Paul Celan — “Psalm”

60 years ago today Paul Celan wrote the poem “Psalm,” in Paris most likely. Below my translation, the original & the commentary by Barbara Wiedemann & myself (from Memory Rose into Threshold Speech).

 

PSALM

NoOne kneads us again of earth and clay,
noOne conjures our dust.
Noone.

Praised be thou, NoOne.
For your sake we
want to flower.
Toward
you.

A Nothing
we were, we are, we will
remain, flowering:
the Nothing-, the
NoOnesRose.

With
pistil soul-bright,
stamen heaven-desolate,
the corona red
from the scarlet-word, that we sang
above, O above
the thorn.

 

PSALM 

Niemand knetet uns wieder aus Erde und Lehm, 
niemand bespricht unsern Staub. 
Niemand. 

Gelobt seist du, Niemand. 
Dir zulieb wollen 
wir blühn. 
Dir 
entgegen. 

Ein Nichts 
waren wir, sind wir, werden 
wir bleiben, blühend: 
die Nichts-, die 
Niemandsrose. 

Mit 
dem Griffel seelenhell, 
dem Staubfaden himmelswüst, 
der Krone rot 
vom Purpurwort, das wir sangen 
über, o über 
dem Dorn. 

 

COMMENTARY

“Psalm” / “Psalm” 

January 5, 1961. 

T Psalm / Psalm 6 Wir blühn / we flower: See Psalm 103:15: “As for man, his days are as grass: as a flower of the field, so he flourisheth.” 

1 Niemand knetet uns wieder aus Erde und Lehm / Noone kneads us again of earth and clay, 2 unsern Staub / our dust, 16 Staubfaden / stamen: See Gen 2:7: “And the Lord God formed man of the dust of the ground, and breathed into his nostrils the breath of life; and man became a living soul”; “All go unto one place; all are of the dust, and all turn to dust again” (Eccles. 3:20) and “And I will make thy seed as the dust of the earth: so that if a man can number the dust of the earth, then shall thy seed also be numbered” (Gen. 13:16). In Bloch: “The Golem was to be found there too, not just in the pre-mechanical region in which Rabbi Löb as a cabbalist wanted to attempt the business of creation, with a lump of clay and a magic slip of paper” (p. 631). On February 5, 1961, Celan translated Shakespeare’s sonnet LXXI: “O! if, I say, you look upon this verse, / When I perhaps compounded am with clay, / Do not so much as my poor name rehearse;” / “Du laß, ruh einst dein Blick auf diesen Worten, derweil ich Staub bin, Staub bin und nicht mehr” (verse 9f., GW V, p. 339). 

4 Gelobt seist du, Niemand / Praised be you, Noone: Allusion to verse 15 of “Es war Erde in ihnen” / “There was earth inside them”: “O one, O no one, O noone, O you.” See also Psalm 119:12: “Gelobt seist du, Herr,” which the King James Version translates as “Blessed art thou, O Lord.” (Gelobt, from loben, means “praised,” more than “blessed,” and the literal translation of the German version would be: “Praised be thou, O Lord.”)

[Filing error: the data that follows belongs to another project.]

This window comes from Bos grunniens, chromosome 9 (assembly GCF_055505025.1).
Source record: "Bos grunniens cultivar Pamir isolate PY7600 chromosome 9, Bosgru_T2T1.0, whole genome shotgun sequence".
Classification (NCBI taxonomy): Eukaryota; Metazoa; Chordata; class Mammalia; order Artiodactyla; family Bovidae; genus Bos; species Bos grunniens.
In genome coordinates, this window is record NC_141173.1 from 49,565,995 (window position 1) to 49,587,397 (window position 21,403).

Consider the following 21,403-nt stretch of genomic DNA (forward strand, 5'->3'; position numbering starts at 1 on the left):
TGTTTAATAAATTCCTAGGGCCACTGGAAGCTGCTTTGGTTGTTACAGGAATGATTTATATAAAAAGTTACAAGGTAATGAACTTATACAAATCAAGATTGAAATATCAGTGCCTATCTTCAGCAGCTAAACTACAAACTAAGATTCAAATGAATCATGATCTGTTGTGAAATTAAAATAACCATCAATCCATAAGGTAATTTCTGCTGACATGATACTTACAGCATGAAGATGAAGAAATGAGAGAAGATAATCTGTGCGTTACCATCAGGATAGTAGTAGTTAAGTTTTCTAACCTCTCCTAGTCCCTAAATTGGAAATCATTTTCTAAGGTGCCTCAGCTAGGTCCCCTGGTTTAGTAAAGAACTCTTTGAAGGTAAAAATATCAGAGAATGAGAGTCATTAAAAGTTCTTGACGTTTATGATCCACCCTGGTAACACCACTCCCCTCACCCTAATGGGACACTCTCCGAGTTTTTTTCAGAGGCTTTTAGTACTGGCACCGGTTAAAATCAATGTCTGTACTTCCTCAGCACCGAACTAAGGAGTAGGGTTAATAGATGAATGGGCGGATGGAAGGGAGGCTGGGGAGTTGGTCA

Concerning the change of the pronoun “niemand” / “no one” into a name, see Odysseus’ ruse to overcome the giant Polyphemus in Homer. Also Kafka’s story “Der Ausflug ins Gebirge / Excursion into the Mountains,” translated into Romanian by Paul Celan, here in English by Michael Hofmann: “‘I don’t know,’ I cried in a toneless voice, ‘I really don’t know. If nobody comes, then nobody comes. I’ve done nobody any harm, nobody ever did me any harm, yet nobody wants to come to my aid. Nobody upon nobody. But that’s not it either. Only nobody comes to help me—nobody upon nobody would be fine. I would quite like—and why wouldn’t I?—to go on an excursion with a crowd of nobodies. Into the mountains, of course, where else? The way those nobodies would crowd together, all their crossed and linked arms, their many feet, separated by minute steps!” See also Celan’s “Conversation in the Mountains”: “They do not talk, they speak, and who speaks does not talk to anyone, cousin, he speaks because nobody hears him, nobody and Nobody” (translated by Rosmarie Waldrop; originally in GW III, p. 171). See also verse 21 of “Radix, Matrix.” And in Microliths, this, from the fragmentary dialogue #148: “Karl: Understood. So, I hear no one. (After a pause, with irony) Den Herrn Niemand. Mister Nobody, thus.” 

12f. die Niemandsrose / the NoOnesRose: See the title of this volume. Concerning the rose in the conteext of Judaism, see also verse 8 of the poem from SU, not retained in Poppy and Memory: “Dein Haus ritt die finstere Welle, doch barg es ein Rosengeschlecht;” / “You house rode the wave of darkness, though saved by a rose-descendance/house/family.” See also the comparison of Israel to a rose in Hosea 14:6, though in English versions of the Bible, the rose is replaced by the lily. 

17 Krone / the corona, 18 Purpurwort / crimson word, 20 Dorn / thorn: See the Passion of Christ: “And they stripped him, and put on him a scarlet robe. And when they had platted a crown of thorns, they put it upon his head, . . . and mocked him, saying, Hail, King of the Jews!” (Matt. 27:28f.). Regarding the connection between rose and the cross in the alchemical secret society of the Rosicrucians, see Bloch: “Cross and rose, the first the symbol of pain and dissolution, the second the symbol of love and life, thus united allegorically in the ‘work of perfection’” (p. 637). 

See also “The flower of joy has also symbolized sorrow. Fading quickly, it has been identified with death and with the evanescence of earthly beauties. Surrounded by thorns, it has been identified with pain and with the ambivalence involved in mor-tal love and in most mortal values. Even as a religious symbol of eternal promise, it has often been related to the thorns of anguish that surround its glory and the blood of martyrs shed for its sake” (Barbara Seward, The Symbolic Rose [New York: Columbia University Press, 1960], p. 6; quoted by Shimon Sandbank in: “The Sign of the Rose: Vaughan, Rilke, Celan,” Comparative Literature, Vol. 49, No. 3 (Summer, 1997), pp. 195-208. 

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